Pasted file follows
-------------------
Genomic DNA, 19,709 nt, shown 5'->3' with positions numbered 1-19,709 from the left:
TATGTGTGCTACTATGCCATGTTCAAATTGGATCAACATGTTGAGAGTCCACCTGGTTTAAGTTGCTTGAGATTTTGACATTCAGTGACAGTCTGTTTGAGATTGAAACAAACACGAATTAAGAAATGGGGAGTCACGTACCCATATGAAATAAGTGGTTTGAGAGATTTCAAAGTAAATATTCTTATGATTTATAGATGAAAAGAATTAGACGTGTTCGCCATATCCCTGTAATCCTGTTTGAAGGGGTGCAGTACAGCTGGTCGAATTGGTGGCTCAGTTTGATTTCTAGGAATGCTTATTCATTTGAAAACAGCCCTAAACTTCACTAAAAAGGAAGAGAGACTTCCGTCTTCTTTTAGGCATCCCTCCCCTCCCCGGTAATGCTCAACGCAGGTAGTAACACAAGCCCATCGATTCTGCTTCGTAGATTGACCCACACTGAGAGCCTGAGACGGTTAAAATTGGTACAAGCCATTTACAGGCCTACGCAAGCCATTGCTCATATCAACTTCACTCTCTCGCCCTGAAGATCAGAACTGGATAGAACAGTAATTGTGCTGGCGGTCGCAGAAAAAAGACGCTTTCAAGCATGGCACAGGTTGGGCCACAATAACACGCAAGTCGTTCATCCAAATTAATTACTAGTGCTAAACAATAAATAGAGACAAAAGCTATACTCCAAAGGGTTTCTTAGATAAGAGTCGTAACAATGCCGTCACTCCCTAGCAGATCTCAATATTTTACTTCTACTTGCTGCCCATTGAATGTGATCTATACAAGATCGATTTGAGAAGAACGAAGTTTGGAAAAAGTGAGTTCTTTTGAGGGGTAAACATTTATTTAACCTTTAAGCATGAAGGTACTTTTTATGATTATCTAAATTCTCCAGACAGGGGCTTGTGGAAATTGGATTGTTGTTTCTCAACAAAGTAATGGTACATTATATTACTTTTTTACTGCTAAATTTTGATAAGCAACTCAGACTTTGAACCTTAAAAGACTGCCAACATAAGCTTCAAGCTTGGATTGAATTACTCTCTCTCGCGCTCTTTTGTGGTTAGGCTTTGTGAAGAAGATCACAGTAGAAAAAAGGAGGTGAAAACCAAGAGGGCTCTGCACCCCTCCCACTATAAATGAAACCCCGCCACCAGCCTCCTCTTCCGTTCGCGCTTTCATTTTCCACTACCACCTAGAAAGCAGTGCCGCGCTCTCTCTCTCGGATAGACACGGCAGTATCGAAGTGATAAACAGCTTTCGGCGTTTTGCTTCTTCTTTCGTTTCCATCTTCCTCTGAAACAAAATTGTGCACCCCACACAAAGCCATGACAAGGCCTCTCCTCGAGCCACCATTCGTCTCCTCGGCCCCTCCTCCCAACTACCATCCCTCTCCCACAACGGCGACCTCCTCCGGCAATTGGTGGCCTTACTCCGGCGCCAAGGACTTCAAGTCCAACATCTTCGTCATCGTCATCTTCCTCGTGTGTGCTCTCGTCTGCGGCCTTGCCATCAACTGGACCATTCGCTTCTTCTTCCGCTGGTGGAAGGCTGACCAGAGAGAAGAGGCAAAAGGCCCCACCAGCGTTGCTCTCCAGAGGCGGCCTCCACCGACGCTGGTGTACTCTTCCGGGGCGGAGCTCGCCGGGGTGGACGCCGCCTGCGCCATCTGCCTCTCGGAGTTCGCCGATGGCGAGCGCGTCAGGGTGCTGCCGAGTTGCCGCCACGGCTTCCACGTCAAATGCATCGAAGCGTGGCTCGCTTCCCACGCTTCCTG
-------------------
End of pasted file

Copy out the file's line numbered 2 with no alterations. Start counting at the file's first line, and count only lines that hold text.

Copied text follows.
TATGTGTGCTACTATGCCATGTTCAAATTGGATCAACATGTTGAGAGTCCACCTGGTTTAAGTTGCTTGAGATTTTGACATTCAGTGACAGTCTGTTTGAGATTGAAACAAACACGAATTAAGAAATGGGGAGTCACGTACCCATATGAAATAAGTGGTTTGAGAGATTTCAAAGTAAATATTCTTATGATTTATAGATGAAAAGAATTAGACGTGTTCGCCATATCCCTGTAATCCTGTTTGAAGGGGTGCAGTACAGCTGGTCGAATTGGTGGCTCAGTTTGATTTCTAGGAATGCTTATTCATTTGAAAACAGCCCTAAACTTCACTAAAAAGGAAGAGAGACTTCCGTCTTCTTTTAGGCATCCCTCCCCTCCCCGGTAATGCTCAACGCAGGTAGTAACACAAGCCCATCGATTCTGCTTCGTAGATTGACCCACACTGAGAGCCTGAGACGGTTAAAATTGGTACAAGCCATTTACAGGCCTACGCAAGCCATTGCTCATATCAACTTCACTCTCTCGCCCTGAAGATCAGAACTGGATAGAACAGTAATTGTGCTGGCGGTCGCAGAAAAAAGACGCTTTCAAGCATGGCACAGGTTGGGCCACAATAACACGCAAGTCGTTCATCCAAATTAATTACTAGTGCTAAACAATAAATAGAGACAAAAGCTATACTCCAAAGGGTTTCTTAGATAAGAGTCGTAACAATGCCGTCACTCCCTAGCAGATCTCAATATTTTACTTCTACTTGCTGCCCATTGAATGTGATCTATACAAGATCGATTTGAGAAGAACGAAGTTTGGAAAAAGTGAGTTCTTTTGAGGGGTAAACATTTATTTAACCTTTAAGCATGAAGGTACTTTTTATGATTATCTAAATTCTCCAGACAGGGGCTTGTGGAAATTGGATTGTTGTTTCTCAACAAAGTAATGGTACATTATATTACTTTTTTACTGCTAAATTTTGATAAGCAACTCAGACTTTGAACCTTAAAAGACTGCCAACATAAGCTTCAAGCTTGGATTGAATTACTCTCTCTCGCGCTCTTTTGTGGTTAGGCTTTGTGAAGAAGATCACAGTAGAAAAAAGGAGGTGAAAACCAAGAGGGCTCTGCACCCCTCCCACTATAAATGAAACCCCGCCACCAGCCTCCTCTTCCGTTCGCGCTTTCATTTTCCACTACCACCTAGAAAGCAGTGCCGCGCTCTCTCTCTCGGATAGACACGGCAGTATCGAAGTGATAAACAGCTTTCGGCGTTTTGCTTCTTCTTTCGTTTCCATCTTCCTCTGAAACAAAATTGTGCACCCCACACAAAGCCATGACAAGGCCTCTCCTCGAGCCACCATTCGTCTCCTCGGCCCCTCCTCCCAACTACCATCCCTCTCCCACAACGGCGACCTCCTCCGGCAATTGGTGGCCTTACTCCGGCGCCAAGGACTTCAAGTCCAACATCTTCGTCATCGTCATCTTCCTCGTGTGTGCTCTCGTCTGCGGCCTTGCCATCAACTGGACCATTCGCTTCTTCTTCCGCTGGTGGAAGGCTGACCAGAGAGAAGAGGCAAAAGGCCCCACCAGCGTTGCTCTCCAGAGGCGGCCTCCACCGACGCTGGTGTACTCTTCCGGGGCGGAGCTCGCCGGGGTGGACGCCGCCTGCGCCATCTGCCTCTCGGAGTTCGCCGATGGCGAGCGCGTCAGGGTGCTGCCGAGTTGCCGCCACGGCTTCCACGTCAAATGCATCGAAGCGTGGCTCGCTTCCCACGCTTCCTG